Kilchoman Sanaig was originally released in 2015 in France as an alternative to the Machir Bay expression – which was deemed not sweet enough for the tastes of the French Market. In 2016 it was given a general release, and is now part of the distillery’s current core range line-up. I suspect Kilchoman is only just getting to the point where it has enough mature sherry casks to sustain both core range releases and a large number of annual limited single cask editions. The name is derived from a picturesque water inlet situated to the north of the small farmhouse distillery.
Sanaig is aged in a combination of both bourbon and sherry casks. The Kilchoman website doesn’t specify the precise percentages of each – merely ‘…(a) high proportion of oloroso sherry casks…’. As such, the Internet is awash with almost every conceivable guess – 50/50, 30/70, 70/30, 80/20 – clearly this is not commonly known information. We’ll just stick to informing you all that its most certainly a vatting of both types of casks, aged around 4-5 years and bottled at 46% ABV.
Nose: Initially sweet, fruity and only moderately peated - this benefits from a little time in the glass. Cinnamon apples, gentle toffee and coffee grounds mingle with minerality (wet slate) and demi-coastal peat. A little resting reveals slightly more tropical aromas of pineapple. The smoke is an interesting mix of in-land burnt wood, coastal salinity and seaweed, and straight up medicinal – it’s relatively restrained compared to many other young Islay whiskies (including from this distillery). In the background, cinnamon, nutmeg and earthiness – all of which are heightened through resting. The addition of water really amplifies the brininess of this whisky – salt, rook pools and beech pebbles. It also adds in some smoked chilli pepper.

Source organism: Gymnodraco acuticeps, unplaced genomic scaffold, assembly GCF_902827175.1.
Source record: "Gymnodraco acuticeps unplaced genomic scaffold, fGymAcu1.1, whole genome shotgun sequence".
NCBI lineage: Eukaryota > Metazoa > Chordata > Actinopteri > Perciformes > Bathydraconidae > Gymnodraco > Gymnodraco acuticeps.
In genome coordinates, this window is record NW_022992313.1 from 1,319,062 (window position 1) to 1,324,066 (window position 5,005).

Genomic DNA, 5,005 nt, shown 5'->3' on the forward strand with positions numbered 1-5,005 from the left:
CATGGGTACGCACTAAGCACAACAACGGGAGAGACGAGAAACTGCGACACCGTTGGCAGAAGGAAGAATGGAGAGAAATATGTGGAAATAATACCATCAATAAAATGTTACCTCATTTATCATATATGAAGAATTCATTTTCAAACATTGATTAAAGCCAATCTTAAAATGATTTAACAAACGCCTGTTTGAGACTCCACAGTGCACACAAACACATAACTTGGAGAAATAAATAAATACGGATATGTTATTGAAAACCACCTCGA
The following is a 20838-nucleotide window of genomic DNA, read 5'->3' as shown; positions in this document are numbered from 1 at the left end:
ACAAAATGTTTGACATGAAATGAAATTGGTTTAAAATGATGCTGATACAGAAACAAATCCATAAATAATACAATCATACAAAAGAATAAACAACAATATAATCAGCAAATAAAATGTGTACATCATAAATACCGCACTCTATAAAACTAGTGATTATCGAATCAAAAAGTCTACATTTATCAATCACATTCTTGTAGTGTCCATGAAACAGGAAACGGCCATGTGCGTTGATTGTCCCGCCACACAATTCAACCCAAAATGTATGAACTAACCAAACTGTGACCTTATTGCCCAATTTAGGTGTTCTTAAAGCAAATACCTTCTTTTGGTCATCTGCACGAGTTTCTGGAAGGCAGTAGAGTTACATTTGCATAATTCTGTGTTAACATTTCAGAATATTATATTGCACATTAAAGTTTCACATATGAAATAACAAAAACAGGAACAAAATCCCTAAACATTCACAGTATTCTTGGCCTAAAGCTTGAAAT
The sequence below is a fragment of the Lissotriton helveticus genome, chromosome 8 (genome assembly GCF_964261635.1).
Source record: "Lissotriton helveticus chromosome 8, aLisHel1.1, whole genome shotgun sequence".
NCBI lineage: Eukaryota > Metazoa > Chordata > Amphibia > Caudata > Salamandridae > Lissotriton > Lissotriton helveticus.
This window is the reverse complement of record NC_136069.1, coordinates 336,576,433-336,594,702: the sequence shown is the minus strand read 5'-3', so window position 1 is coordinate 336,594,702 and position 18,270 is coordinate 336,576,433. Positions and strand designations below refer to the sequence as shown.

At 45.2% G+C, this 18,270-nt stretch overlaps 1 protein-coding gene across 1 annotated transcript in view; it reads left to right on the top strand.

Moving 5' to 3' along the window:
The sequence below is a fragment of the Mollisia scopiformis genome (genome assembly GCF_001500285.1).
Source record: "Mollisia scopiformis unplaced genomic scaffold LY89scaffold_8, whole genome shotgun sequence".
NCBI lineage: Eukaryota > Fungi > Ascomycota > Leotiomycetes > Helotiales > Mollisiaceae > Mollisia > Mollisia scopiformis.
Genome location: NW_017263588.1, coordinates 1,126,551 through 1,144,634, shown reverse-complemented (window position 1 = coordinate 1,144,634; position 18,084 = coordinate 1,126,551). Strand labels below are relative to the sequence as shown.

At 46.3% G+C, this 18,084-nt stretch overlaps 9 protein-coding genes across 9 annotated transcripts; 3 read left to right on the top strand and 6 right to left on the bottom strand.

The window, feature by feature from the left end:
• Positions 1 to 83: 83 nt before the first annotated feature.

Taste: Quite mineral and spicy on the arrival – salt, granite and pepperiness. Then, sweetness – toffee apples, caramel and mocha. An interesting juxtaposition. Running throughout is mineral/medicinal peat smoke – coal dust, brine and very slight TCP. In the mid to back palate there are some nuances – tanned leather, marzipan and citrus. Reducing this whisky has a quite interesting effect on its texture – it takes on a character of syrupy sea water – very mineral and quite citric.
Finish: Medium in length with salty lemons, and dry, ashy smoke.
Despite the utilisation of sherry casks, Kilchoman Sanaig remains a particularly coastal whisky. There’s certainly a fair amount of sweetness here, but this is played off against some sharp mineral aromas and flavours, making for a balanced and well integrated expression. Those searching for big overt sherry-driven flavours from Kilchoman should probably focus on either Loch Gorm or on one of the distillery’s single cask releases. Sanaig offers more gradation – its vatting of casks creating an expression where the sherry influence is supporting the wider array of spirit and peat flavours, rather than taking charge. It’s available for around £50 from retailers such as Master of Malt.